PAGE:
A. Legal Standard
Federal district courts exercise limited jurisdiction. Exxon Mobil Corp. v. Allapattah Servs., Inc., 545 U.S. 546, 552 (2005). “‘Article III gives federal courts jurisdiction only over cases and controversies,' and standing is ‘an integral component of the case or controversy requirement.'” CGM, LLC v. BellSouth Telecomms., Inc., 664 F.3d 46, 52 (4th Cir. 2011) (quoting Miller v. Brown, 462 F.3d 312, 316 (4th Cir. 2006)) . For a case or controversy to be justiciable in federal court, a plaintiff must allege “‘such a personal stake in the outcome of the controversy as to warrant his invocation of federal court jurisdiction and to justify exercise of the court's remedial powers on his behalf.'” White Tail Park, Inc. v. Stroube, 413 F.3d 451, 458 (4th Cir. 2005) (quoting Planned Parenthood of S.C. v. Rose, 361 F.3d 786, 789 (4th Cir. 2004)). Given the importance of this requirement, “a federal court can inquire into standing at any stage of a case, and if it finds the plaintiff lacks standing, it may dismiss the case.” Goldstein v. Costco Wholesale Corp., 278 F.Supp.2d 766, 769 (E.D. Va. 2003) (citing Marcus Cable Assocs. V. City of Bristol, 237 F.Supp.2d 675, 677 n.2 (W.D. Va. 2002)).
The party seeking to invoke a federal court's jurisdiction has the burden of satisfying Article III's standing requirement. Miller, 462 F.3d at 316. To meet that burden, a plaintiff must demonstrate three elements: (1) that he has suffered an injury in fact that is “concrete and particularized” and “actual or imminent”; (2) that the injury is fairly traceable to the challenged conduct; and (3) that a favorable decision is likely to redress the injury. Lujan v. Defenders of Wildlife, 504 U.S. 555, 560-61 (1992). The Supreme Court “ha[s] consistently stressed that a plaintiff's complaint must establish that he has a ‘personal stake' in the alleged dispute, and that the alleged injury suffered is particularized as to him.” Raines v. Byrd, 521 U.S. 811, 8196 (1997) (citing Lujan, 504 U.S. at 560-61 and n.1).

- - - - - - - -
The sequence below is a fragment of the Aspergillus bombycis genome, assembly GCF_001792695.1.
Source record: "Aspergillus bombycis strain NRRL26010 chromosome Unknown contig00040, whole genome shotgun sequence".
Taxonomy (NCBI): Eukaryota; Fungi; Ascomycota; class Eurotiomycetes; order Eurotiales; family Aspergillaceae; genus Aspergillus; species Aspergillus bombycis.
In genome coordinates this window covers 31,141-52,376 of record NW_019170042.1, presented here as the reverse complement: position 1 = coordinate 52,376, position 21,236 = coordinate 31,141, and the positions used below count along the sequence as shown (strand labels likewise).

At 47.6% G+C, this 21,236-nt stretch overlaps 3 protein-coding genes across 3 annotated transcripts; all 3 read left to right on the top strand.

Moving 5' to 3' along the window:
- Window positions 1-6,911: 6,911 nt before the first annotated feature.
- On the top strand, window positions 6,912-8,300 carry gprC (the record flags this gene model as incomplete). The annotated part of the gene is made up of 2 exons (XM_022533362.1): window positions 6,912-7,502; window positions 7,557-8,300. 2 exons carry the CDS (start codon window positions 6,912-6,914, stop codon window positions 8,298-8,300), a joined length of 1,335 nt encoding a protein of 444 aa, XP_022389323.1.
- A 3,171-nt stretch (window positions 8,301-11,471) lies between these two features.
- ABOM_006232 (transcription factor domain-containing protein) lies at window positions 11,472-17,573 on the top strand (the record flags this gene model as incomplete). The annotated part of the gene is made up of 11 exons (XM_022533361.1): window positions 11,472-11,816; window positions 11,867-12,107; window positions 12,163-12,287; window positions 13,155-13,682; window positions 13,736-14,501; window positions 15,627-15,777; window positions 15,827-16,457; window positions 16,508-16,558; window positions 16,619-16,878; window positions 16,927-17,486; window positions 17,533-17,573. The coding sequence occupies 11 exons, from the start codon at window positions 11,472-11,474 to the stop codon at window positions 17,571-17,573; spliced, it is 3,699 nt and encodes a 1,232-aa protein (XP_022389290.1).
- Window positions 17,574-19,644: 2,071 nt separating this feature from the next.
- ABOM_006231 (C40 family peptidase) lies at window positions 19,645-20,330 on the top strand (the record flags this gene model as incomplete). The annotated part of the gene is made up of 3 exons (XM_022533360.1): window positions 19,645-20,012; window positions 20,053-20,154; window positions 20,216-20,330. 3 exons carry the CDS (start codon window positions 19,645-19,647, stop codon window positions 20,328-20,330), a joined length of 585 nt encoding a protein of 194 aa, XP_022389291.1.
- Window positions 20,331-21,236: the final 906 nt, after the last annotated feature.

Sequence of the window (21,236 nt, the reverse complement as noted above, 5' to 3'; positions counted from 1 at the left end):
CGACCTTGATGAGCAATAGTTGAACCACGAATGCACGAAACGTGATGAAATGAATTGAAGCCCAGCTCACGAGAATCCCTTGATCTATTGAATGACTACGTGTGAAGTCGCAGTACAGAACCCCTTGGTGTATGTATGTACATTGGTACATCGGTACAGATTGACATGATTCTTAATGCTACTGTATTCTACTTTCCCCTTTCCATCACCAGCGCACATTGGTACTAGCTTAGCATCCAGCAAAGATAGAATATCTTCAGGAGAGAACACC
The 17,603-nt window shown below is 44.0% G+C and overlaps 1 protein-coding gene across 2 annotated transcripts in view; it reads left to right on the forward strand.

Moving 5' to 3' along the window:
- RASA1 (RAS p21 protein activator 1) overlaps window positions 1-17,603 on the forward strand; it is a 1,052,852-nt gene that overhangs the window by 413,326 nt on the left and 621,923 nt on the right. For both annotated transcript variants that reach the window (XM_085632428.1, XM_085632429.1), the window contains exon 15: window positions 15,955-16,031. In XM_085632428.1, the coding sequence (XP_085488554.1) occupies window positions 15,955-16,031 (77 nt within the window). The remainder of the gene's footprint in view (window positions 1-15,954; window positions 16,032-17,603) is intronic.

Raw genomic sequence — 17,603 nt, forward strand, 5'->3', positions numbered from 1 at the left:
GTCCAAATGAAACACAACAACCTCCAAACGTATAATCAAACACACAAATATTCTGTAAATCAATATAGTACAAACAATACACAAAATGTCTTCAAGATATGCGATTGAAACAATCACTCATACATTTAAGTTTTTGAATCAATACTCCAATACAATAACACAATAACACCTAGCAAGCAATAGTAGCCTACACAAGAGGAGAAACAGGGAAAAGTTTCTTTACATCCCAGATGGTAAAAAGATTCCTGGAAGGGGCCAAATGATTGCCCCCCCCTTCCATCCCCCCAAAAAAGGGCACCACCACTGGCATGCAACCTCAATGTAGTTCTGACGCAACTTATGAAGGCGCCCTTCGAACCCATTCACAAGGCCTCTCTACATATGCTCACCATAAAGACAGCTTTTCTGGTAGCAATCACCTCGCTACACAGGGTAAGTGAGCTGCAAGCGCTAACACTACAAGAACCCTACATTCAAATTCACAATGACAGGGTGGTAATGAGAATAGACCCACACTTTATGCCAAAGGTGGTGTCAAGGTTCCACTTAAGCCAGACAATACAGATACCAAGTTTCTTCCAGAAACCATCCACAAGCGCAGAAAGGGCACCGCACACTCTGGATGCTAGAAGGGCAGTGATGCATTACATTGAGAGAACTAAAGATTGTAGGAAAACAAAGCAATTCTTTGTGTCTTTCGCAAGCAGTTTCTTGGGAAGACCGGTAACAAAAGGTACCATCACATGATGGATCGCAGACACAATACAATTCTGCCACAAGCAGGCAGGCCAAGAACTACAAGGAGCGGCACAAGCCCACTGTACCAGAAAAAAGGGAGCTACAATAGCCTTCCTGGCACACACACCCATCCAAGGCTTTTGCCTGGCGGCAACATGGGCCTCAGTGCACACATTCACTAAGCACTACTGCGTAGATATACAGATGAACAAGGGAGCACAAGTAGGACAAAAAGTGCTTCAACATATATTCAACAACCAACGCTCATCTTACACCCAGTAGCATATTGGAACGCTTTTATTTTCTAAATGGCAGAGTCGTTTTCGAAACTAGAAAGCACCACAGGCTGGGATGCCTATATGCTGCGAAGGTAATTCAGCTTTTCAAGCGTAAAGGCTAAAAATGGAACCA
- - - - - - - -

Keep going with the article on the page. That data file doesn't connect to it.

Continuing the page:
In addition, “[w]hen a defendant raises standing as the basis for a motion under Rule 12(b)(1) to dismiss for lack of subject matter jurisdiction,” the court is not limited to considering only allegations made in the well-pleaded complaint as it normally would be on a motion to dismiss. White Tail Park, Inc., 413 F.3d at 459. Instead, “the district court ‘may consider evidence outside the pleadings without converting the proceeding to one for summary judgment.'” Id. (quoting Richmond, Fredericksburg & Potomac R.R. Co. v. United States, 945 F.2d 765, 768 (4th Cir. 1991)); see Moore v. Va. Cmty. Bankshares, Inc., No. 3:19-cv-45, 2023 WL 2714930, at *3 (2023) (“[C]ourts may consider affidavits and other extrinsic information to determine whether subject matter jurisdiction exists.” (quoting Saval v. BL Ltd., 710 F.2d 1027, 1029 n.2 (4th Cir. 1983))).
Old Dominion challenges the court's subject matter jurisdiction on the basis that Davis lacks standing to sue on behalf of the class because he did not suffer an individual injury. (Doc. 15 at 14-16.) It maintains that Davis's complaint nowhere alleges that he “sustained injury to his own account” because of Old Dominion's actions. (Id. at 16.) Old Dominion notes that Davis fails to assert that he invested in “any of the eleven challenged funds, or even in any actively managed funds.” (Id. at 7 15.) It further offers evidence that Davis did not invest in any of these funds but rather “invested solely in the Plan's stable value funds” which are not the subject of his challenge. (Id.) Old Dominion concludes that Davis's individual account “will not fluctuate one cent whether he wins or loses this case,” and so he has “no concrete stake in this lawsuit.” (Id. at 16.)
In response, Davis argues that “participants in defined-contribution plans suffer an injury-in-fact sufficient for Article III standing when alleging that a fiduciary's breach has negatively impacted their accounts,” which he argues he has faced here. (Doc. 20 at 25 (citing In re Mut. Funds Inv. Litig., 529 F.3d 207, 216 (4th Cir. 2008)).) Davis points to a recent case in which a district court found that plaintiffs had standing when they “allege[d] injury to their individual 401(k) accounts in the form of excessive record-keeping and administrative costs as well as an expensive overall investment menu endured by each Plan participant.” (Id. at 25-26 (quoting Jones v. Coca-Cola Consol., Inc., No. 3:20-cv-00654-FDW-DSC, 2021 WL 1226551, at *4 (W.D. N.C. Mar. 31, 2021)).) There, the court found that “if the plaintiffs' allegations are true, they suffered injury in that their retirement accounts [are] worth less [than] they would have been absent the breach[s].” (Id. at 26 (quoting Jones, 2021 WL 1226551, at *4 (some alterations added) (citations omitted)).) Davis accordingly claims that his ”[c]omplaint is freighted with allegations” that he suffered just such injuries and therefore has standing before this court. (Id.)
In turn, Old Dominion responds that “nowhere does Davis allege that [it] committed a plan-wide breach impacting his individual account,” nor does he “allege that every fund in the Plan's investment menu . . . was in the wrong share class.” (Doc. 21 at 9.) It asserts that “[t]he only substantive allegation the Complaint makes is that the Committee imprudently offered [certain funds] in the R-5 share class instead of the R-6 share class” (id. at 6) and that Davis “does not dispute that he never invested in any of the eleven challenged funds” (id. at 7).